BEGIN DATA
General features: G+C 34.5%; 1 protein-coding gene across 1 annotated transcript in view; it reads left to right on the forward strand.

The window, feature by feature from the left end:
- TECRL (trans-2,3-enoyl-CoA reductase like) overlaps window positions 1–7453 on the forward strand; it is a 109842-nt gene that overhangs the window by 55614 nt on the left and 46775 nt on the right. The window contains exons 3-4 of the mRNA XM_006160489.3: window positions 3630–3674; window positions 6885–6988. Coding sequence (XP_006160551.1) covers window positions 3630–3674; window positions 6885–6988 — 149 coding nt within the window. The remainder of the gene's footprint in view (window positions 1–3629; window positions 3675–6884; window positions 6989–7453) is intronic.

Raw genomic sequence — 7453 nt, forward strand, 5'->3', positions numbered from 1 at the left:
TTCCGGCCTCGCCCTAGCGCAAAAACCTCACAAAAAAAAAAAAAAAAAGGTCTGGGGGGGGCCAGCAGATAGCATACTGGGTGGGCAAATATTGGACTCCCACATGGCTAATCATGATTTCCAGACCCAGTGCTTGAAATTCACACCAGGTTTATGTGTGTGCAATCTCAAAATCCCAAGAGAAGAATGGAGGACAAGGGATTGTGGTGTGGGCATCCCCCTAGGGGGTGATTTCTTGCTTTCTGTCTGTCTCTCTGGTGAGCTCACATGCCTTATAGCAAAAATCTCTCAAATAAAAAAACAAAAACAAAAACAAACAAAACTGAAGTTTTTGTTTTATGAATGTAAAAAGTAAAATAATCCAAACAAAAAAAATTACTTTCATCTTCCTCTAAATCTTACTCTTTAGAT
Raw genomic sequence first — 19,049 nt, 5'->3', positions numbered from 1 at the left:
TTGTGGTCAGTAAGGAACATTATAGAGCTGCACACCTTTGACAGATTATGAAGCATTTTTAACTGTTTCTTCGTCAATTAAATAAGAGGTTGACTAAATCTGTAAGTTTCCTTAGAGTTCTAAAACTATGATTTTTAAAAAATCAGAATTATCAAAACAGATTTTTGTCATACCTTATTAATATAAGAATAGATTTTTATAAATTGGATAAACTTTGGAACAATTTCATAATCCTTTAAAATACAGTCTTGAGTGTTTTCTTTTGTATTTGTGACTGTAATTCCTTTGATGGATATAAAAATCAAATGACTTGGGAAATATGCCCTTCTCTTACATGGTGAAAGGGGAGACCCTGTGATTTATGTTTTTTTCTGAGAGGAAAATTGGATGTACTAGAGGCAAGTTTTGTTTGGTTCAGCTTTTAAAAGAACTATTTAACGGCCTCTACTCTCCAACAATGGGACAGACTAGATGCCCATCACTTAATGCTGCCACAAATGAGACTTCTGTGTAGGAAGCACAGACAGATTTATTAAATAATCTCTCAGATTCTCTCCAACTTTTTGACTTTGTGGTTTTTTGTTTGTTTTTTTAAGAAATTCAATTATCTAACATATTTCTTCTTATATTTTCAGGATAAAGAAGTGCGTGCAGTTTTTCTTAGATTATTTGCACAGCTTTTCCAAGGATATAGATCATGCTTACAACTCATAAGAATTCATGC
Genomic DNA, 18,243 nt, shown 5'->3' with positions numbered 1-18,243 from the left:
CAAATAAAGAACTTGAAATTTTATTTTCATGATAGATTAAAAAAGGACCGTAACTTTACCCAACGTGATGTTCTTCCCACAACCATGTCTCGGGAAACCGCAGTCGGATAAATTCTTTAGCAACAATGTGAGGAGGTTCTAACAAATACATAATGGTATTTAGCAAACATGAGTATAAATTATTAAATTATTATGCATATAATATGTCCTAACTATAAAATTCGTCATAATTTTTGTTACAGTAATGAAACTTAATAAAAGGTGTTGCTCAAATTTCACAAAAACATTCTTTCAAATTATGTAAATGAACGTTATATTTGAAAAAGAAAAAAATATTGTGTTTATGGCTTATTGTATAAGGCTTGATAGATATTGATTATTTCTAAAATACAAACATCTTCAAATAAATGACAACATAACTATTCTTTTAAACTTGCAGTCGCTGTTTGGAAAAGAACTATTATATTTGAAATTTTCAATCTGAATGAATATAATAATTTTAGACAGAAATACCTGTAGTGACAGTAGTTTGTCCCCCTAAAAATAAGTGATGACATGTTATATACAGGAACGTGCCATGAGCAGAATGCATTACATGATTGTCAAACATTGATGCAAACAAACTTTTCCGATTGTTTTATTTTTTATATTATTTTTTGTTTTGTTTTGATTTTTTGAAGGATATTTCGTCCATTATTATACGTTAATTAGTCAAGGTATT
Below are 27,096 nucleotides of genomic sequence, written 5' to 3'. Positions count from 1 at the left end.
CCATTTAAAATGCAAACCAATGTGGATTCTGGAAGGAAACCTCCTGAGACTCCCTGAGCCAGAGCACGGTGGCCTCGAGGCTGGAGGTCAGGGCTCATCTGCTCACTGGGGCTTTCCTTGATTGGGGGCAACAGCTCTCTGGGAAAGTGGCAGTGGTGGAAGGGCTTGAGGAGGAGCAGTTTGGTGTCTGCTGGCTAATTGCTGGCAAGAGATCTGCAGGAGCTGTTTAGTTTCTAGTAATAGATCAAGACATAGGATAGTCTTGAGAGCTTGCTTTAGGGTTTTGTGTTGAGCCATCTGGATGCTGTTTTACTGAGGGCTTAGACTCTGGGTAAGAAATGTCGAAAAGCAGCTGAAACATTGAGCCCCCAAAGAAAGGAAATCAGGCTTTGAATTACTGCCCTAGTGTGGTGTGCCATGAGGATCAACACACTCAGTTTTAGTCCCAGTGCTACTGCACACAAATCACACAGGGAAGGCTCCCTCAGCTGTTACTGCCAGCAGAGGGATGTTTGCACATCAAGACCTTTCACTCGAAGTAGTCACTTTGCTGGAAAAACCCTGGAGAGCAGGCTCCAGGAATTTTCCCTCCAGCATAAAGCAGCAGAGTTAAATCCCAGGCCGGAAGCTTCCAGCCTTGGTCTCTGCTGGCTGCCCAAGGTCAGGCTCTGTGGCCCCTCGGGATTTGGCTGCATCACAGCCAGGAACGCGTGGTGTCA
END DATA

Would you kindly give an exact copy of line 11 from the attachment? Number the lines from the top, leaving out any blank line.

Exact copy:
CCATTTAAAATGCAAACCAATGTGGATTCTGGAAGGAAACCTCCTGAGACTCCCTGAGCCAGAGCACGGTGGCCTCGAGGCTGGAGGTCAGGGCTCATCTGCTCACTGGGGCTTTCCTTGATTGGGGGCAACAGCTCTCTGGGAAAGTGGCAGTGGTGGAAGGGCTTGAGGAGGAGCAGTTTGGTGTCTGCTGGCTAATTGCTGGCAAGAGATCTGCAGGAGCTGTTTAGTTTCTAGTAATAGATCAAGACATAGGATAGTCTTGAGAGCTTGCTTTAGGGTTTTGTGTTGAGCCATCTGGATGCTGTTTTACTGAGGGCTTAGACTCTGGGTAAGAAATGTCGAAAAGCAGCTGAAACATTGAGCCCCCAAAGAAAGGAAATCAGGCTTTGAATTACTGCCCTAGTGTGGTGTGCCATGAGGATCAACACACTCAGTTTTAGTCCCAGTGCTACTGCACACAAATCACACAGGGAAGGCTCCCTCAGCTGTTACTGCCAGCAGAGGGATGTTTGCACATCAAGACCTTTCACTCGAAGTAGTCACTTTGCTGGAAAAACCCTGGAGAGCAGGCTCCAGGAATTTTCCCTCCAGCATAAAGCAGCAGAGTTAAATCCCAGGCCGGAAGCTTCCAGCCTTGGTCTCTGCTGGCTGCCCAAGGTCAGGCTCTGTGGCCCCTCGGGATTTGGCTGCATCACAGCCAGGAACGCGTGGTGTCA